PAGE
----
German version of Chinese classic

Xinhua | Updated: 2017-08-18 08:55

"It is as if The Song of the Nibelungs in the form of Tolkien's Lord of the Rings had come upon us; Game of Thrones is kindergarten when compared with it."

This was the introduction of China's ancient classic Romance of the Three Kingdoms, by German newspaper Die Welt in an article, following the publication of the first complete German translation of the classic by Sinologist Eva Schestag.

Prior to this edition, presented by S. Fisher publishing house earlier this year, with the name of Die Drei Reiche, only 35 of a total 120 chapters had been translated into German by Sinologist Franz Kuhn in the mid-20th century.

"It goes without saying that it was an honor and pleasure at the same time to have a chance to dedicate six years to the translation of this book," Schestag says, adding that the importance of this classic as well as the lack of a full-length German translation were motivations behind her work.

"It's a key to understanding the Asian culture," she says.

Besides, the novel is so popular in China that the history of Three Kingdoms comes alive even in modern times through an array of media renditions, including movies, TV series, video games and board games, Schestag writes in the postface of her book.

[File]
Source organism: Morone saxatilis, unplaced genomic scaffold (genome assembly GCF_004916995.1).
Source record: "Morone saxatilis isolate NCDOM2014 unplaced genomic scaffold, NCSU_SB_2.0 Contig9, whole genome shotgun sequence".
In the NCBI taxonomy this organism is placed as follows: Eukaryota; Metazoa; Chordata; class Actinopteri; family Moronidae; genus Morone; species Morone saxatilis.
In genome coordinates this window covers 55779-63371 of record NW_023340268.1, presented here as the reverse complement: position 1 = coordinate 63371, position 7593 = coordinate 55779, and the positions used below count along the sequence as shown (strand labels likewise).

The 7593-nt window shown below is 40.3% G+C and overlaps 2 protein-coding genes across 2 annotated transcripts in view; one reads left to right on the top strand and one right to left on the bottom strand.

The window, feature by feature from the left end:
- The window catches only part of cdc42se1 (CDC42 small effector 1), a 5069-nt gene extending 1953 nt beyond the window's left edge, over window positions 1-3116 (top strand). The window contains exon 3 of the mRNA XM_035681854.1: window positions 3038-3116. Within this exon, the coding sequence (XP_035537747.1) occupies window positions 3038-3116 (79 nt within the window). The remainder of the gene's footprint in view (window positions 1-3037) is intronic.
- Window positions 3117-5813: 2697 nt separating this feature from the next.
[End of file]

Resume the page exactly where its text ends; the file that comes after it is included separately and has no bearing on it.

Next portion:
Looking back at the translation process, Schestag recalls what a daunting task it seemed when she first started.

"It almost took my breath away when I opened Page 1 of about 2,000 to be translated-as if looking up from the foot of a high and steep mountain up to the peak."

Since 2011 when she was officially commissioned with the translation, she had stayed for a long time at Looren Translators' House, a translators' residence nestled in the mountains in Switzerland, to retreat from almost all obligations other than translating.

Romance of Three Kingdoms, acclaimed as one of the four great classical novels in Chinese literature, is set in a tumultuous history in the second and third centuries when feudal lords of three states scrambled to rule China following the decline of the Han Dynasty (206 BC-220).

Schestag says the novel can only be compared with Homer's Odyssey in terms of its influence and significance.

"The two literary works are comparable on the basis of the complexity of the plot and subplots and, last but not the least, their influence on the subsequent literature of their respective cultural areas."

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